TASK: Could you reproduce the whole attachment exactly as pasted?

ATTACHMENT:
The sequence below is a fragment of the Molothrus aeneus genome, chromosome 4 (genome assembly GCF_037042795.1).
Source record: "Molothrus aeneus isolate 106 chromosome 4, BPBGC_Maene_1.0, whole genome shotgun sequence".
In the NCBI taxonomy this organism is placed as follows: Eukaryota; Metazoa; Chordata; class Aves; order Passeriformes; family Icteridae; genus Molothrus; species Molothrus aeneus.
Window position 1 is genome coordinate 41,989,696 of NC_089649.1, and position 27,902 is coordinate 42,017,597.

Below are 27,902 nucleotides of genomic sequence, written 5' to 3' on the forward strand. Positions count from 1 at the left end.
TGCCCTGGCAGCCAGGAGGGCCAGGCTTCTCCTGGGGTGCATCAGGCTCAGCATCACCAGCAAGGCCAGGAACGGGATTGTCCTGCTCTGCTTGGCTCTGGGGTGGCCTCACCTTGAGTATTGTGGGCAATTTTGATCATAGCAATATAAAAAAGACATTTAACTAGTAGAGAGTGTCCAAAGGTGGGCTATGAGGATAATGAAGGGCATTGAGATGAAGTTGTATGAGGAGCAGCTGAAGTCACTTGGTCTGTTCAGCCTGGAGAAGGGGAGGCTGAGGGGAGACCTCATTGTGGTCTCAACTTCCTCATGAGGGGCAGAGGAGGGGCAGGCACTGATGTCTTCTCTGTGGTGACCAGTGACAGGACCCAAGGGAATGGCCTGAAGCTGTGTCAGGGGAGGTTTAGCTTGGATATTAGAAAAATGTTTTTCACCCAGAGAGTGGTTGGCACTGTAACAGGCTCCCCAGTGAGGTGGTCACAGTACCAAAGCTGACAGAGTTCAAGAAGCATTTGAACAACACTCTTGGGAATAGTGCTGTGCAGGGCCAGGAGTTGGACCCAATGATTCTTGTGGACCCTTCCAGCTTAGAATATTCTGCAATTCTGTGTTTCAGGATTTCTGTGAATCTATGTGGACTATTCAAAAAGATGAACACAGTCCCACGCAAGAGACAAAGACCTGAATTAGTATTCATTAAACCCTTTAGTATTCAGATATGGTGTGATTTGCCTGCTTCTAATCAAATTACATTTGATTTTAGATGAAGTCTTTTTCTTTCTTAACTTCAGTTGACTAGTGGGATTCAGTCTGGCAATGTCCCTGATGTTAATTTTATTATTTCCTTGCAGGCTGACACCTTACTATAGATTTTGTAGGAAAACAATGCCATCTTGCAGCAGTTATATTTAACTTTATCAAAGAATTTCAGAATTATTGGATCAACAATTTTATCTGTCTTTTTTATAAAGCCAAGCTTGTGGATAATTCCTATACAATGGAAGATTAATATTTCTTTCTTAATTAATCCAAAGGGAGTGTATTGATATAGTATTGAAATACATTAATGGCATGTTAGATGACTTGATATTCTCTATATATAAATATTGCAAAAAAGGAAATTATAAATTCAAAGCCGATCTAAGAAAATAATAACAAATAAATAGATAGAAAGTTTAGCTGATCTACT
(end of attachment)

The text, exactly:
The sequence below is a fragment of the Molothrus aeneus genome, chromosome 4 (genome assembly GCF_037042795.1).
Source record: "Molothrus aeneus isolate 106 chromosome 4, BPBGC_Maene_1.0, whole genome shotgun sequence".
In the NCBI taxonomy this organism is placed as follows: Eukaryota; Metazoa; Chordata; class Aves; order Passeriformes; family Icteridae; genus Molothrus; species Molothrus aeneus.
Window position 1 is genome coordinate 41,989,696 of NC_089649.1, and position 27,902 is coordinate 42,017,597.

Below are 27,902 nucleotides of genomic sequence, written 5' to 3' on the forward strand. Positions count from 1 at the left end.
TGCCCTGGCAGCCAGGAGGGCCAGGCTTCTCCTGGGGTGCATCAGGCTCAGCATCACCAGCAAGGCCAGGAACGGGATTGTCCTGCTCTGCTTGGCTCTGGGGTGGCCTCACCTTGAGTATTGTGGGCAATTTTGATCATAGCAATATAAAAAAGACATTTAACTAGTAGAGAGTGTCCAAAGGTGGGCTATGAGGATAATGAAGGGCATTGAGATGAAGTTGTATGAGGAGCAGCTGAAGTCACTTGGTCTGTTCAGCCTGGAGAAGGGGAGGCTGAGGGGAGACCTCATTGTGGTCTCAACTTCCTCATGAGGGGCAGAGGAGGGGCAGGCACTGATGTCTTCTCTGTGGTGACCAGTGACAGGACCCAAGGGAATGGCCTGAAGCTGTGTCAGGGGAGGTTTAGCTTGGATATTAGAAAAATGTTTTTCACCCAGAGAGTGGTTGGCACTGTAACAGGCTCCCCAGTGAGGTGGTCACAGTACCAAAGCTGACAGAGTTCAAGAAGCATTTGAACAACACTCTTGGGAATAGTGCTGTGCAGGGCCAGGAGTTGGACCCAATGATTCTTGTGGACCCTTCCAGCTTAGAATATTCTGCAATTCTGTGTTTCAGGATTTCTGTGAATCTATGTGGACTATTCAAAAAGATGAACACAGTCCCACGCAAGAGACAAAGACCTGAATTAGTATTCATTAAACCCTTTAGTATTCAGATATGGTGTGATTTGCCTGCTTCTAATCAAATTACATTTGATTTTAGATGAAGTCTTTTTCTTTCTTAACTTCAGTTGACTAGTGGGATTCAGTCTGGCAATGTCCCTGATGTTAATTTTATTATTTCCTTGCAGGCTGACACCTTACTATAGATTTTGTAGGAAAACAATGCCATCTTGCAGCAGTTATATTTAACTTTATCAAAGAATTTCAGAATTATTGGATCAACAATTTTATCTGTCTTTTTTATAAAGCCAAGCTTGTGGATAATTCCTATACAATGGAAGATTAATATTTCTTTCTTAATTAATCCAAAGGGAGTGTATTGATATAGTATTGAAATACATTAATGGCATGTTAGATGACTTGATATTCTCTATATATAAATATTGCAAAAAAGGAAATTATAAATTCAAAGCCGATCTAAGAAAATAATAACAAATAAATAGATAGAAAGTTTAGCTGATCTACT